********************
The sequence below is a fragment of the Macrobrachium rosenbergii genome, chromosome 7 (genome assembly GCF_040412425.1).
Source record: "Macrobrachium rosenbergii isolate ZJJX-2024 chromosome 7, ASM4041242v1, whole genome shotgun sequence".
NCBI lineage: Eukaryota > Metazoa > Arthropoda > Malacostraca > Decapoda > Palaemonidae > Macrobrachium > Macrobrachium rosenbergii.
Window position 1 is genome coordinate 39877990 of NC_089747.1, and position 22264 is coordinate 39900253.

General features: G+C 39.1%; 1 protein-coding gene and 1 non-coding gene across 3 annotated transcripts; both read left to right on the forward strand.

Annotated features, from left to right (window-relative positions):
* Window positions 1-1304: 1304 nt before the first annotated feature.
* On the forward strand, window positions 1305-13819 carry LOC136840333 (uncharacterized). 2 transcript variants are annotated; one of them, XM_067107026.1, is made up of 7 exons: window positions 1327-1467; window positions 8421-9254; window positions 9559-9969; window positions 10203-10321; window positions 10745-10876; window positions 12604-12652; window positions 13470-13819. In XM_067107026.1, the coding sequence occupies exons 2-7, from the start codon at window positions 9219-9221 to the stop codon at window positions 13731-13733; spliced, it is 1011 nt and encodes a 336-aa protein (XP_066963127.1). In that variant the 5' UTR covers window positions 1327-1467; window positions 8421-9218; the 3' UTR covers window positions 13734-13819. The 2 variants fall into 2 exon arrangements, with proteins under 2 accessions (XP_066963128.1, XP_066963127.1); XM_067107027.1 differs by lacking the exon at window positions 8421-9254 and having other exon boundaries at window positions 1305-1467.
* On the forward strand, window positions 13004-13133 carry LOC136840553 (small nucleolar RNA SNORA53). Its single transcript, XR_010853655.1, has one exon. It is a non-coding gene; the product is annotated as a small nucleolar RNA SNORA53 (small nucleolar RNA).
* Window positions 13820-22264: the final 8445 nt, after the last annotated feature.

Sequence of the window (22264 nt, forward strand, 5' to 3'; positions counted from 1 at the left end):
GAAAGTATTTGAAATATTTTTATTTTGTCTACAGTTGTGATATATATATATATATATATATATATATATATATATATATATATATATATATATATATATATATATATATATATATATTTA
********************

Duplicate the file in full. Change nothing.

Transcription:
The sequence below is a fragment of the Macrobrachium rosenbergii genome, chromosome 7 (genome assembly GCF_040412425.1).
Source record: "Macrobrachium rosenbergii isolate ZJJX-2024 chromosome 7, ASM4041242v1, whole genome shotgun sequence".
NCBI lineage: Eukaryota > Metazoa > Arthropoda > Malacostraca > Decapoda > Palaemonidae > Macrobrachium > Macrobrachium rosenbergii.
Window position 1 is genome coordinate 39877990 of NC_089747.1, and position 22264 is coordinate 39900253.

General features: G+C 39.1%; 1 protein-coding gene and 1 non-coding gene across 3 annotated transcripts; both read left to right on the forward strand.

Annotated features, from left to right (window-relative positions):
* Window positions 1-1304: 1304 nt before the first annotated feature.
* On the forward strand, window positions 1305-13819 carry LOC136840333 (uncharacterized). 2 transcript variants are annotated; one of them, XM_067107026.1, is made up of 7 exons: window positions 1327-1467; window positions 8421-9254; window positions 9559-9969; window positions 10203-10321; window positions 10745-10876; window positions 12604-12652; window positions 13470-13819. In XM_067107026.1, the coding sequence occupies exons 2-7, from the start codon at window positions 9219-9221 to the stop codon at window positions 13731-13733; spliced, it is 1011 nt and encodes a 336-aa protein (XP_066963127.1). In that variant the 5' UTR covers window positions 1327-1467; window positions 8421-9218; the 3' UTR covers window positions 13734-13819. The 2 variants fall into 2 exon arrangements, with proteins under 2 accessions (XP_066963128.1, XP_066963127.1); XM_067107027.1 differs by lacking the exon at window positions 8421-9254 and having other exon boundaries at window positions 1305-1467.
* On the forward strand, window positions 13004-13133 carry LOC136840553 (small nucleolar RNA SNORA53). Its single transcript, XR_010853655.1, has one exon. It is a non-coding gene; the product is annotated as a small nucleolar RNA SNORA53 (small nucleolar RNA).
* Window positions 13820-22264: the final 8445 nt, after the last annotated feature.

Sequence of the window (22264 nt, forward strand, 5' to 3'; positions counted from 1 at the left end):
GAAAGTATTTGAAATATTTTTATTTTGTCTACAGTTGTGATATATATATATATATATATATATATATATATATATATATATATATATATATATATATATATATATATATATATATATTTA